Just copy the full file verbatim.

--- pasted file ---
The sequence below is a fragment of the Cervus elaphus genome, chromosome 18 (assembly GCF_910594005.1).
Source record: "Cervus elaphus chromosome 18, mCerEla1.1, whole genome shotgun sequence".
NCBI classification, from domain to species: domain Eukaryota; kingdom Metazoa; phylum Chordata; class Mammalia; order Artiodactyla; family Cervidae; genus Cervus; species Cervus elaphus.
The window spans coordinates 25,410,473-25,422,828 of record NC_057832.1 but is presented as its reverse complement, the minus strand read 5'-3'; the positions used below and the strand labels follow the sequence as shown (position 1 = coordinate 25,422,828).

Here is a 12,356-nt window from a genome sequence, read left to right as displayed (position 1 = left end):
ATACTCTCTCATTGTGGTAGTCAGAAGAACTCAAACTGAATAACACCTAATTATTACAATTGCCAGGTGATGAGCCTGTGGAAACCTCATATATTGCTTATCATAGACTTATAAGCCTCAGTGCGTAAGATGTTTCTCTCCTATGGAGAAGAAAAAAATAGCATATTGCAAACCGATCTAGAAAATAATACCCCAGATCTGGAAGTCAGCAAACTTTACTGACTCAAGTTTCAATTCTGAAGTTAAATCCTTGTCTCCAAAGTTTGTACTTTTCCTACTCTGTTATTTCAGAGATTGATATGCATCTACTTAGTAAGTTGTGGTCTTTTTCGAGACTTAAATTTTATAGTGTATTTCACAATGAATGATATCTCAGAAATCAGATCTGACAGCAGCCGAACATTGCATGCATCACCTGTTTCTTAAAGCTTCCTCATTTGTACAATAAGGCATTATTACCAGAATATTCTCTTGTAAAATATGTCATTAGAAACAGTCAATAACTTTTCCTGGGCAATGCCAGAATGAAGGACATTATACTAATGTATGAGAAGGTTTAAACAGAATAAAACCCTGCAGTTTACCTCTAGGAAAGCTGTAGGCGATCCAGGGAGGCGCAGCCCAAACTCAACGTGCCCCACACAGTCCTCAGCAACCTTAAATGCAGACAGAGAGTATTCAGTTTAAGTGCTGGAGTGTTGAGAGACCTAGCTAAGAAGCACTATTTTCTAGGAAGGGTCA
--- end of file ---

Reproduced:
The sequence below is a fragment of the Cervus elaphus genome, chromosome 18 (assembly GCF_910594005.1).
Source record: "Cervus elaphus chromosome 18, mCerEla1.1, whole genome shotgun sequence".
NCBI classification, from domain to species: domain Eukaryota; kingdom Metazoa; phylum Chordata; class Mammalia; order Artiodactyla; family Cervidae; genus Cervus; species Cervus elaphus.
The window spans coordinates 25,410,473-25,422,828 of record NC_057832.1 but is presented as its reverse complement, the minus strand read 5'-3'; the positions used below and the strand labels follow the sequence as shown (position 1 = coordinate 25,422,828).

Here is a 12,356-nt window from a genome sequence, read left to right as displayed (position 1 = left end):
ATACTCTCTCATTGTGGTAGTCAGAAGAACTCAAACTGAATAACACCTAATTATTACAATTGCCAGGTGATGAGCCTGTGGAAACCTCATATATTGCTTATCATAGACTTATAAGCCTCAGTGCGTAAGATGTTTCTCTCCTATGGAGAAGAAAAAAATAGCATATTGCAAACCGATCTAGAAAATAATACCCCAGATCTGGAAGTCAGCAAACTTTACTGACTCAAGTTTCAATTCTGAAGTTAAATCCTTGTCTCCAAAGTTTGTACTTTTCCTACTCTGTTATTTCAGAGATTGATATGCATCTACTTAGTAAGTTGTGGTCTTTTTCGAGACTTAAATTTTATAGTGTATTTCACAATGAATGATATCTCAGAAATCAGATCTGACAGCAGCCGAACATTGCATGCATCACCTGTTTCTTAAAGCTTCCTCATTTGTACAATAAGGCATTATTACCAGAATATTCTCTTGTAAAATATGTCATTAGAAACAGTCAATAACTTTTCCTGGGCAATGCCAGAATGAAGGACATTATACTAATGTATGAGAAGGTTTAAACAGAATAAAACCCTGCAGTTTACCTCTAGGAAAGCTGTAGGCGATCCAGGGAGGCGCAGCCCAAACTCAACGTGCCCCACACAGTCCTCAGCAACCTTAAATGCAGACAGAGAGTATTCAGTTTAAGTGCTGGAGTGTTGAGAGACCTAGCTAAGAAGCACTATTTTCTAGGAAGGGTCA